04 JAN 2020

Forces with U.S. Joint Special Operations Command have killed Maj. Gen. Qasem Soleimani, a leading Iranian political figure and the head of the Iranian Revolutionary Guard Corps’ Quds Force, a U.S.-designated terrorist organization. A JSOC drone destroyed a convoy carrying Soleimani and several Iranian-backed Iraqi militia leaders as they departed Baghdad International Airport early on Friday morning.

According to the Trump administration, the strike was intended to head off Iranian-backed actions against American citizens. The Pentagon said Thursday that Soleimani “was actively developing plans to attack American diplomats and service members in Iraq and throughout the region.”

In addition, the Pentagon accused Soleimani of approving violent protests at the American embassy in Baghdad. On December 27, a rocket strike from an Iranian-backed militia killed an American civilian contractor and injured several U.S. servicemembers at the K1 military base near Kirkuk. The U.S. military conducted retaliatory airstrikes on the militia positions responsible for the rockets; these retaliatory airstrikes prompted violent protests by Iranian militia members at the U.S. embassy in Baghdad. U.S. intelligence agencies believe that Soleimani was involved in authorizing the embassy protests.

Soleimani ran Iran’s covert operations activity in the Middle East for two decades, including foreign-influence operations in Syria, Iraq and Yemen. Most of the activity his force has directed – like Iran’s support for anti-Israeli militant group Hezbollah, its backing for the Syrian government of Bashar al-Assad, and its support for the rebel Houthi movement in Yemen – ran counter to American interests. He has been a U.S.-designated terrorist leader since 2011 and is believed to be responsible for the deaths of hundreds of American soldiers.

He was also top figure in Iranian foreign policy and political circles, and he was personally close to supreme leader Ayatollah Ali Khamenei. Some analysts believe that given Soleimani’s seniority within the Iranian government, the attack is effectively a declaration of war. “This is a massive walk up the escalation ladder,” said Charles Lister of the Middle East Institute. “With Suleimani dead, war is coming – that seems certain, the only questions are where, in what form and when?”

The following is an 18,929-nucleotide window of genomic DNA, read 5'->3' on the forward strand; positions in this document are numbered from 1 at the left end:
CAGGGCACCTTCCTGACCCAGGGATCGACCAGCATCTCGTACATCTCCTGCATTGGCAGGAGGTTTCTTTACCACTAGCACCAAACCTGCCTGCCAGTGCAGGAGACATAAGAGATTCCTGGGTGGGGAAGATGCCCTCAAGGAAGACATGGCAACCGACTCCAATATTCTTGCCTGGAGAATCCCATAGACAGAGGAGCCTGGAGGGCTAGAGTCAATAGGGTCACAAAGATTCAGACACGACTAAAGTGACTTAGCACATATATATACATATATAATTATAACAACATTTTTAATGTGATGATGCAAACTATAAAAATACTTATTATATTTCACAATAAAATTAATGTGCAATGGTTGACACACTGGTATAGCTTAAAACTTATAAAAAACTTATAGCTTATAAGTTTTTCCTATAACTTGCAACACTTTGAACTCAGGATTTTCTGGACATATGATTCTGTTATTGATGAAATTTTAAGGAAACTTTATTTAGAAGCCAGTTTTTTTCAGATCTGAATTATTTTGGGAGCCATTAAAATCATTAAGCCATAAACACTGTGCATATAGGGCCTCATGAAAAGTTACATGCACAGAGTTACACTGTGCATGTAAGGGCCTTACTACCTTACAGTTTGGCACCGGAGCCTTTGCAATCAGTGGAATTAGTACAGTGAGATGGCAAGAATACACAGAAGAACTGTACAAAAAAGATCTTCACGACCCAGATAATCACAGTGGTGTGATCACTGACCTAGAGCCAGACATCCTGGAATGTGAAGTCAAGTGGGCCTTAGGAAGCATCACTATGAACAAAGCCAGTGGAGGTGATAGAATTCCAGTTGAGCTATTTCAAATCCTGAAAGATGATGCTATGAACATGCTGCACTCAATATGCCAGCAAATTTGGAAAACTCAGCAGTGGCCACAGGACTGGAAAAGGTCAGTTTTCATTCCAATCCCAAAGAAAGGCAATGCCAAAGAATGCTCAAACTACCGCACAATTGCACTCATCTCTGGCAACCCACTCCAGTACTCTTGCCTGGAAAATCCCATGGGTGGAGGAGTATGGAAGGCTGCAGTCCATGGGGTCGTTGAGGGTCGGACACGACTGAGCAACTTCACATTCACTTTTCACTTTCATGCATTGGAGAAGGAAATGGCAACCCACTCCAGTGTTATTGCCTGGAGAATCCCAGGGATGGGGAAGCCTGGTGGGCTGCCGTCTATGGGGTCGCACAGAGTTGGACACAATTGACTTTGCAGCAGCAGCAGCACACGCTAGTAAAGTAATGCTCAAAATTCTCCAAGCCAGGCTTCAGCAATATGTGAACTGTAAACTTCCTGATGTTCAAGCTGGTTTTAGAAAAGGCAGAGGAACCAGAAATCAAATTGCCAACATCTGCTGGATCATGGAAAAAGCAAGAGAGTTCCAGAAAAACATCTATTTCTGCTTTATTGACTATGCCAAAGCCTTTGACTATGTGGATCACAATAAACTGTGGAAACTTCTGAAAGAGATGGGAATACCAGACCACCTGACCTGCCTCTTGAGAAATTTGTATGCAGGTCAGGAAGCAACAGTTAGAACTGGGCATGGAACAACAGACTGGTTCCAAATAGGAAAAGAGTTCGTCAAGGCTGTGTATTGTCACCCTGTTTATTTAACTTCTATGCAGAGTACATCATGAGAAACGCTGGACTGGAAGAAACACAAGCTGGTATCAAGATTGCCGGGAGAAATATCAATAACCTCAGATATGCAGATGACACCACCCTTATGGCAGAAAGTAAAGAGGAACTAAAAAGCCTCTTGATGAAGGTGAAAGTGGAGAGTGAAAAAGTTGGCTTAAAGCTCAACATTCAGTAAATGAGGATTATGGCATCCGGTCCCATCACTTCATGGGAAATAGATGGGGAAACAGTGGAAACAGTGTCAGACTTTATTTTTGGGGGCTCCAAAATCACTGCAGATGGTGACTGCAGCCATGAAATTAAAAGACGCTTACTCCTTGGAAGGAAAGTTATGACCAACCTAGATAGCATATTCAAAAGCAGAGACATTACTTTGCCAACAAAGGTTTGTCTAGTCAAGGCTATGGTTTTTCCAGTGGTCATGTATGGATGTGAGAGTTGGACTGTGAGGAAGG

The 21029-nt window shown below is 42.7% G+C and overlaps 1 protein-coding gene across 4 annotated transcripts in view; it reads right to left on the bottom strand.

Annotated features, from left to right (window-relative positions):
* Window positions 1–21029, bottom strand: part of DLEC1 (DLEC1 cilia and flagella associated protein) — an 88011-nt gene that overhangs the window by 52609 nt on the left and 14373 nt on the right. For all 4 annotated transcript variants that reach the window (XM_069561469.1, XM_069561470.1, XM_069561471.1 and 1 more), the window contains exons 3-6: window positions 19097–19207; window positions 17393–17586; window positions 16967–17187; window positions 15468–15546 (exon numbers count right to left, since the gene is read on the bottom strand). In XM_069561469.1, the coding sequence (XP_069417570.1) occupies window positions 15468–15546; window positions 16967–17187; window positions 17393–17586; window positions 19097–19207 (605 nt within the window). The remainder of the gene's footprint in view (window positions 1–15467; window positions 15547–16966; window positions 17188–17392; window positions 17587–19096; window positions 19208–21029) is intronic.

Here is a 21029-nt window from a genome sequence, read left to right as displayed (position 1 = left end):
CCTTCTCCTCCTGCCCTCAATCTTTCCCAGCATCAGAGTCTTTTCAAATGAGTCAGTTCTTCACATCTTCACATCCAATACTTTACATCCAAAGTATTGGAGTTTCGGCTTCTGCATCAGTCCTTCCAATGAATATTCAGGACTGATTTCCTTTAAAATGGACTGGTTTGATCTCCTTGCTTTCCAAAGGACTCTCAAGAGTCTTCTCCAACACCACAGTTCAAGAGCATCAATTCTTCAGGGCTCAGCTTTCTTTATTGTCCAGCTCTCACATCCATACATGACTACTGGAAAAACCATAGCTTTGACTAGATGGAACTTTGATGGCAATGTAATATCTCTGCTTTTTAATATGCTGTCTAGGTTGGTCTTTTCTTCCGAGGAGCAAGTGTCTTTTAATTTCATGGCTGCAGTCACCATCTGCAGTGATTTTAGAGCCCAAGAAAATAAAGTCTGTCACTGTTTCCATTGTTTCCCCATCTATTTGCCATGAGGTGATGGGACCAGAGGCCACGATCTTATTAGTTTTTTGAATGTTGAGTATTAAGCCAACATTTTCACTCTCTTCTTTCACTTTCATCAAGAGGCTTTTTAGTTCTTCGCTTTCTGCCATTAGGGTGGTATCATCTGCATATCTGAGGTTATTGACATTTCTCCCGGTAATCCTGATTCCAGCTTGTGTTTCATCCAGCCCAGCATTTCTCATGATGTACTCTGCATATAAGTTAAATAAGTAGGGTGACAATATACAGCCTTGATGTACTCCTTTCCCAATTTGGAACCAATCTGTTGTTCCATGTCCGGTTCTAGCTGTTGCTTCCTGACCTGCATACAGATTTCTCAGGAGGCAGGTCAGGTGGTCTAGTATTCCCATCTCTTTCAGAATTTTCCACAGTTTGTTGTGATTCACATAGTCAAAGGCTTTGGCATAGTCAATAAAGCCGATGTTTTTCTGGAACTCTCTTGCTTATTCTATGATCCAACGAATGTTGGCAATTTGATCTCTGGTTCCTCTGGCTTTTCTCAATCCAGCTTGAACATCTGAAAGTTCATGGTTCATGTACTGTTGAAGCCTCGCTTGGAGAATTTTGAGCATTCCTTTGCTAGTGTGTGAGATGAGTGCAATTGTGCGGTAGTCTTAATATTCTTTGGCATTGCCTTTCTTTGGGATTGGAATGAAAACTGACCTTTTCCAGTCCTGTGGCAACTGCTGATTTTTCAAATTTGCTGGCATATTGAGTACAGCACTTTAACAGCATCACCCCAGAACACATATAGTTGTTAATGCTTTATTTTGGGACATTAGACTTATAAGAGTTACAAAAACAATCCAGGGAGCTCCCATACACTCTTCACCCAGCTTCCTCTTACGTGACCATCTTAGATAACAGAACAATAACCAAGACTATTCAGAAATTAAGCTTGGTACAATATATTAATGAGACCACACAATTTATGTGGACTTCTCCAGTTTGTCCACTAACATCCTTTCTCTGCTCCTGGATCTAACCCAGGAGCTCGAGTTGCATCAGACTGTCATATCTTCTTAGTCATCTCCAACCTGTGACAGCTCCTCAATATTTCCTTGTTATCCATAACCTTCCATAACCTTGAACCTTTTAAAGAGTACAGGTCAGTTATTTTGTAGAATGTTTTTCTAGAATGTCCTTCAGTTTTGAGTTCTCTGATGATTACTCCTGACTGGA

In a statement Friday, Khamenei vowed a “forceful revenge” on the “criminals who have his blood and the blood of the other martyrs last night on their hands.”

The form that this “revenge” may take is not yet known. Brig. Gen. Esmail Ghaani, appointed Friday to replace Soleimani as head of the Quds Force, suggested that it would be both deliberate and extreme. “Everyone should be patient a little to see the bodies of American soldiers all over the Middle East,” he said, according to Al Jazeera.

The Department of State has advised all U.S. citizens to depart Iraq as soon as possible, and the Pentagon is deploying 3,750 members of the U.S. Army’s 82nd Airborne Division to Kuwait as a precautionary measure.

According to USNI News, the administration has also diverted the amphib USS Bataan and the 26th Marine Expeditionary Unit (MEU) from a prescheduled exercise off Morocco to redeploy to the Middle East. The 26th MEU’s ground combat element includes about 1,200 Marines and sailors, backed by embarked air combat and logistics elements.

Implications for regional and maritime security

Security consultancy Dryad Global suggested that Iran is likely to take a more moderate course than its rhetoric suggests – at most hitting soft targets. “It is . . . a realistic possibility that Iran could repeat its attacks Saudi oil facilities, as was observed in the attack on an oil processing facility in Abqaiq,” Dryad wrote. “Attacks on Saudi oil infrastructure are a highly effective method of targeting US interests within the region, without directly targeting US personnel. Reports have also suggested that the IRGC has ‘threatened’ US bases in the Middle East. Whilst less likely, this remains a possibility.”

In recent standoffs with Saudi Arabia and the UK, Iran has also targeted unprotected merchant shipping in the Gulf of Oman and Strait of Hormuz, and comparable attacks are possible. “Dryad assess that the high threat to vessels within the region remains primarily focused on US and Saudi-flagged vessels. Dryad further assesses that there is an additional threat to vessels carrying US cargos or assets or are seen to be linked to US economic interests,” the consultancy wrote. “Marshall Islands-flagged vessels, for example, which come under US protection as a US associated state, are also at a heightened risk. There is a latent but similarly HIGH risk to vessels belonging to states that support the US Sentinel operation.”


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